Category Archives: Learning ASL

Team Interpreting with ASL Village – part 2 Transcript: Hello and welcome to the second in this series of teaming discussions. We’ve already discussed interpreting where you are just passing the baton, but let’s delve into what happens when you will actually be working with your team for an extended period of time. What does this look like before you even get…
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Team Interpreting with ASL Village – Part 1

  • Relay Interpreting with ASL Village

Transcript: Hello there! I am going to be discussing 4 different topics related to teaming. I’ll have the other 3 videos posted later and there will be links as they come available so you can scan through the series where I welcome your input about the info we need to better support each other in teaming situations. In this first one, I want to focus more on a different type of teaming. Instead of interactive teaming, this is more of a passing of the baton to the next team coming in. This could happen in situations where you are in the hospital for a morning shift, and then getting switched out for the afternoon evening and you need to impart what knowledge you have before leaving.

This can also happen in VRS interpreting when a call may need to be transferred out due to a closing center, or a colleague coming to physically trade spots with you. These seem to be the most prevalent instances of this type of hand-off interpreting, when most of our work is either done solo or as an interactive team working at the same time.

If an interpreting job is being handed off, what is it that you want to know? If you are working in a hospital, what all should be included? A patient’s preferred language or terminology? Signing styles? What has been happening throughout their stay? What tests or medications that they have already had? Any issues or unexpected signs that came up? Was there anything unexpected that can now be relayed to the next interpreter? Do you include information about plans for upcoming tests, medications or if plans for discharge or delayed due to needing to be cleared by PT, etc. What kinds of information do you think need to be included while trading off?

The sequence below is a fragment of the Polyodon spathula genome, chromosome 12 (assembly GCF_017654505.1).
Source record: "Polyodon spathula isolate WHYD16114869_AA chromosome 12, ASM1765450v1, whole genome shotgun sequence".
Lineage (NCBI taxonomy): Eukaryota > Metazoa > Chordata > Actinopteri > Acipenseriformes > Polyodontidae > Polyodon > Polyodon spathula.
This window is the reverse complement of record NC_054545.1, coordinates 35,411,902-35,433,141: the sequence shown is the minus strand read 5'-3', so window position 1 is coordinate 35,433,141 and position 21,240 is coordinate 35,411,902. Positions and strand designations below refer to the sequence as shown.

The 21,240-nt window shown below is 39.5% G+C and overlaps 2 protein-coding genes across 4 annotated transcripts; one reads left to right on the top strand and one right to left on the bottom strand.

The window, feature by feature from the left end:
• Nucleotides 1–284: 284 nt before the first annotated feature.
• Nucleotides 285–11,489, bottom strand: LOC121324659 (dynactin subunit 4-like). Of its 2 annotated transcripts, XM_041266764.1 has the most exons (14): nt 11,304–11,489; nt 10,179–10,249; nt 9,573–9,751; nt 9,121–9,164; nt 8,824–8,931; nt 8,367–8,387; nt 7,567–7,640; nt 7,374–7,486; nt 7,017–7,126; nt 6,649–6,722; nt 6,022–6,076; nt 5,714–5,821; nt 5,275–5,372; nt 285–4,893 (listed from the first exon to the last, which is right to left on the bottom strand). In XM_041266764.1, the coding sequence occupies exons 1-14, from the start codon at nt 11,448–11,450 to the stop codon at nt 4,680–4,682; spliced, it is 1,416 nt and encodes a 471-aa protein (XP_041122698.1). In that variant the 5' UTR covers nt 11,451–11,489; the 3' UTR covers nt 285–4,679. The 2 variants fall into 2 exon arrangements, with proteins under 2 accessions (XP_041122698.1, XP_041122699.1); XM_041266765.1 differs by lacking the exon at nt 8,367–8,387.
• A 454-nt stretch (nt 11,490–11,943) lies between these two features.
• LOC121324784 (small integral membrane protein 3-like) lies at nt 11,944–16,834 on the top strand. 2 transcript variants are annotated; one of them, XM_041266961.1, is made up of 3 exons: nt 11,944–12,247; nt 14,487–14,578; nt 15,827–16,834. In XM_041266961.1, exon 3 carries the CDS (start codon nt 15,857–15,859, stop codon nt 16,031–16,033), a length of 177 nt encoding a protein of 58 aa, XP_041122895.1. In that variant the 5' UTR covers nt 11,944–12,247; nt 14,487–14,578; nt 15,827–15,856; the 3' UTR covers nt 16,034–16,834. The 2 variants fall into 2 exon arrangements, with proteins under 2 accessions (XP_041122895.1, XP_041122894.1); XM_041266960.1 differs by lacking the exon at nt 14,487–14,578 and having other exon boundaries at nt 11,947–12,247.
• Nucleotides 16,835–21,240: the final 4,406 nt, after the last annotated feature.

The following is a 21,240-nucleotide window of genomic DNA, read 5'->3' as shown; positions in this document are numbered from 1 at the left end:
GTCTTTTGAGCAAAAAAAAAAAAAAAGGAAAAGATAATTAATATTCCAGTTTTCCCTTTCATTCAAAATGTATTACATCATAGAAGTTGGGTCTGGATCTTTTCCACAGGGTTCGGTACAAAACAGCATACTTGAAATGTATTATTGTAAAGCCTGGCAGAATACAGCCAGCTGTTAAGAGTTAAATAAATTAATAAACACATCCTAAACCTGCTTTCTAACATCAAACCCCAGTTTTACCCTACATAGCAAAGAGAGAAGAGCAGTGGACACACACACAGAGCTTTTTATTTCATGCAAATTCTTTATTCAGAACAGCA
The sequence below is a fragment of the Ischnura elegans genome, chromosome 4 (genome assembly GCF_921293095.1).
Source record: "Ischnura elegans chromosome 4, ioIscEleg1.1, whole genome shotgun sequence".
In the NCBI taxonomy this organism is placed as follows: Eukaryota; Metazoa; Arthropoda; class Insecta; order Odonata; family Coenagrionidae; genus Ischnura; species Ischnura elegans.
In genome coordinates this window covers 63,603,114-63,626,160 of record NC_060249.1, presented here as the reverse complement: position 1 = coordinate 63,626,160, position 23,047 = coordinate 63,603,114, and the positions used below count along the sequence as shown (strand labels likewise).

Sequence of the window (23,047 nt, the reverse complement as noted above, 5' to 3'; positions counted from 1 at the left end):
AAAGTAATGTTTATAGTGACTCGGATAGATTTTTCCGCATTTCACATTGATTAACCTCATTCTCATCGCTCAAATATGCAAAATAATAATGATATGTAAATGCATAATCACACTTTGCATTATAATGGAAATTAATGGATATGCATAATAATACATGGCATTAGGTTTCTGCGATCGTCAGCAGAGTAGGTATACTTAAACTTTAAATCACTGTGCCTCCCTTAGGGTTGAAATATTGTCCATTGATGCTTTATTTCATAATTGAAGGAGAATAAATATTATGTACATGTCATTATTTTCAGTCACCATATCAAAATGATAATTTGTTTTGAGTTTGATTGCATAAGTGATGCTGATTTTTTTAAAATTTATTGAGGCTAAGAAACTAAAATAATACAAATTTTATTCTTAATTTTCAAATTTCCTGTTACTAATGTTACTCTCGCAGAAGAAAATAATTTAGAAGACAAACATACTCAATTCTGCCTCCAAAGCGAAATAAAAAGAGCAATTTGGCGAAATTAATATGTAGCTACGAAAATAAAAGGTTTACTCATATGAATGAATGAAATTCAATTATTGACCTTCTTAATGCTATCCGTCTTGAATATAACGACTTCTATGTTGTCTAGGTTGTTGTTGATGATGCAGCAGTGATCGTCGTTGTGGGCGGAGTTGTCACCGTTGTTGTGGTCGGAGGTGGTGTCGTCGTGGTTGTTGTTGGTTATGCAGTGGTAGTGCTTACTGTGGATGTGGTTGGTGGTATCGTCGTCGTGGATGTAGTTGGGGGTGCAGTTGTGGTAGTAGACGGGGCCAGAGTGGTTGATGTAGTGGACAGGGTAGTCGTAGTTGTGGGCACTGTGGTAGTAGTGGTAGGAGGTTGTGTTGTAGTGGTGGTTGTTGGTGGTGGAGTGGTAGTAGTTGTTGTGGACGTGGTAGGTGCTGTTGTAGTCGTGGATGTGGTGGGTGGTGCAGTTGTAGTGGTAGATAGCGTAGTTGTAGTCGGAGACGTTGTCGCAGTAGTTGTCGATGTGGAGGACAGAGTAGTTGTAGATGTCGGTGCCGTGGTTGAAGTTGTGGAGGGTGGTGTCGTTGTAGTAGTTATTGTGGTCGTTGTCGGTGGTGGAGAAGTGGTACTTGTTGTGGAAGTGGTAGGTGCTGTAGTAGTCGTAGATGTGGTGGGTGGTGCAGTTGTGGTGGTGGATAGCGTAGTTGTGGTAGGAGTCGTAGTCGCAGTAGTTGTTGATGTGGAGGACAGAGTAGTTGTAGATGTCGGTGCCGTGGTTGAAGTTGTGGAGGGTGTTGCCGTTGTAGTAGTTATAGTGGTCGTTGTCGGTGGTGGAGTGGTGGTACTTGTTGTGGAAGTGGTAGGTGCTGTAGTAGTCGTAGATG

If you are the interpreter walking into the situation, sometimes you don’t even know what you don’t know and what you might need to ask. You may arrive only to have the original interpreter just tell you to have a good day on their way out the door. Or perhaps there was a gap in service so there was no one to get information from or chain of conveyed knowledge. The issues come from the fact that nurses will consistently “give report” where they work together to hand off their patients with information about what has happened so far, as well as what is planned for the upcoming shift. I think interpreters would do well to take a page out of their book here.

When it comes to VRS interpreting, it may that interpreters are physically changing seats, or transferring out to another call center. What information do you think the next interpreter needs in this case? Who is involved? Purpose for the call (if you know it)? Is it important to include the reason for the switch as well? It could be that the leaving interpreter needs a break, is in over their heads or is not wanted by the callers for whatever reason. I’ve considered this information, can you think of anything else that I have missed? Especially in these two scenarios where you are trading places and handing off to the next interpreter, what else do you think they should know? Thanks for watching!

ASL Village offers mentoring, workshops and presentations for sign language interpreters (at all levels) who seek to improve their skills or gain certification.

Team Interpreting with ASL Village – Part 3